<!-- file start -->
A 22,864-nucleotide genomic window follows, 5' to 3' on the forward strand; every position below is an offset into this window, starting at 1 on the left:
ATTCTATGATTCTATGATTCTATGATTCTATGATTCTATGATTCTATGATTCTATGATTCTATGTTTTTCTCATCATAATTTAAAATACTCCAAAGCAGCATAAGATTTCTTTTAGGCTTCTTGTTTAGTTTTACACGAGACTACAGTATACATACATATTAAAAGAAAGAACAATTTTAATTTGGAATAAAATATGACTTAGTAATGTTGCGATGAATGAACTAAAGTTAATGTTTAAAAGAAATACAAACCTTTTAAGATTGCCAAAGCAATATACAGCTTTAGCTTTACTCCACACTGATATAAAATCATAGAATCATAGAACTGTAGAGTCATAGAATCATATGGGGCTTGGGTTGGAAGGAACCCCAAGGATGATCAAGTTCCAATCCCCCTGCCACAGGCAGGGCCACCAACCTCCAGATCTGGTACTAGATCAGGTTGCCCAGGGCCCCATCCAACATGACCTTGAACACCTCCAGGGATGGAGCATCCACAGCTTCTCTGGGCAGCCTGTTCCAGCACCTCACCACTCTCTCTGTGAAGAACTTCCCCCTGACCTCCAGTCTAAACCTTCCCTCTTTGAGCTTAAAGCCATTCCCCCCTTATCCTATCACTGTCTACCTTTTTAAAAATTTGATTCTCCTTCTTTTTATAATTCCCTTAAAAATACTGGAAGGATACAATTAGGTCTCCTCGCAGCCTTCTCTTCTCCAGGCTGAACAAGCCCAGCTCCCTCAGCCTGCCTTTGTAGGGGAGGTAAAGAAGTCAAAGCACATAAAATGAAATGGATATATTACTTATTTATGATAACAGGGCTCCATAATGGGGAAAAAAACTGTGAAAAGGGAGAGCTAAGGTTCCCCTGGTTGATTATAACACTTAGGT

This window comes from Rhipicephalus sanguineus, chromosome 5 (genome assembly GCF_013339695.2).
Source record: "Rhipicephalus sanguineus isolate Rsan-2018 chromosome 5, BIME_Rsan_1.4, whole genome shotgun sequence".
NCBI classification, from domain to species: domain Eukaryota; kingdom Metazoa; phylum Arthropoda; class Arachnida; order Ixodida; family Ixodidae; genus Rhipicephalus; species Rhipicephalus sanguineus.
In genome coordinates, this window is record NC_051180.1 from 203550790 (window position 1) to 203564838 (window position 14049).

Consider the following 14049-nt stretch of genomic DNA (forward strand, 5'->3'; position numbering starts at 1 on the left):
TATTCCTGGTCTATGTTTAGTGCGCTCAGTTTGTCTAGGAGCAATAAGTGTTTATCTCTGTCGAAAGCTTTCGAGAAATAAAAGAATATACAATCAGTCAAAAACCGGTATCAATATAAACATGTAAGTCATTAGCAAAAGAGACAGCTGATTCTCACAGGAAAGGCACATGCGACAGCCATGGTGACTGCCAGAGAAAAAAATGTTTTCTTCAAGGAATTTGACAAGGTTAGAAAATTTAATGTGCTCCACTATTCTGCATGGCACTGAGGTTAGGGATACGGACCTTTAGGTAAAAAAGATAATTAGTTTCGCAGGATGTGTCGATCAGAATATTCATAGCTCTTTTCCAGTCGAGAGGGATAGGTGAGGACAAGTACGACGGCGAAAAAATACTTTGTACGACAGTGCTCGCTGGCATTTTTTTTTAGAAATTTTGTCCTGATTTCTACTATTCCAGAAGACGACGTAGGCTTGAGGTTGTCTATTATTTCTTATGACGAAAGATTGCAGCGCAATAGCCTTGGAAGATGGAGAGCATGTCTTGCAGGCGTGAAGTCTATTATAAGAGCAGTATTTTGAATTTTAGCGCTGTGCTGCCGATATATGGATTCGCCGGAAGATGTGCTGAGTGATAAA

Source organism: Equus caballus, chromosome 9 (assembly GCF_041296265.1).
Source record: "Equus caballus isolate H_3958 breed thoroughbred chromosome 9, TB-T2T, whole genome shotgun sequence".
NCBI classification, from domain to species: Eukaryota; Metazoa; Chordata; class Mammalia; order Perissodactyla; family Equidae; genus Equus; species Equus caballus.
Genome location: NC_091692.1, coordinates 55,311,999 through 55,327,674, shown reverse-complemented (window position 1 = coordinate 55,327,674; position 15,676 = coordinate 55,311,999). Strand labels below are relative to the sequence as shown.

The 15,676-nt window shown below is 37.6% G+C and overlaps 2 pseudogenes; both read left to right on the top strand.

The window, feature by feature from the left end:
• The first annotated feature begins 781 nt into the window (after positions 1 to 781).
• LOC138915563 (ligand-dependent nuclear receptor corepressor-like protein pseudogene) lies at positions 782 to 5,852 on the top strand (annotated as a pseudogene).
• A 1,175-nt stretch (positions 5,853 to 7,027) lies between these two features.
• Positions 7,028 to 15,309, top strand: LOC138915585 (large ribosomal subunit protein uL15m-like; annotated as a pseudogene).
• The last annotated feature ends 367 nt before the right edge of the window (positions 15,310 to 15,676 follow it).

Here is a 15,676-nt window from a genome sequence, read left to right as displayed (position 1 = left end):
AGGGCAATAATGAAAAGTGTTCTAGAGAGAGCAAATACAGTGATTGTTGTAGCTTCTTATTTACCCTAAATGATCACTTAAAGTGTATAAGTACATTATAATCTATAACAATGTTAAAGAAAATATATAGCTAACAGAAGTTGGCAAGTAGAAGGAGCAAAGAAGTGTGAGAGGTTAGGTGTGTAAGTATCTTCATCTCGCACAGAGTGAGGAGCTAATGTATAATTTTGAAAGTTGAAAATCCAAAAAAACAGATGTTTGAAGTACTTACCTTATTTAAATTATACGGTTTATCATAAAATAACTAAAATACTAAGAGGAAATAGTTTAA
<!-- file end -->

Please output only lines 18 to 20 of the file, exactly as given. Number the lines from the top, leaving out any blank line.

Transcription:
• Positions 7,028 to 15,309, top strand: LOC138915585 (large ribosomal subunit protein uL15m-like; annotated as a pseudogene).
• The last annotated feature ends 367 nt before the right edge of the window (positions 15,310 to 15,676 follow it).

Here is a 15,676-nt window from a genome sequence, read left to right as displayed (position 1 = left end):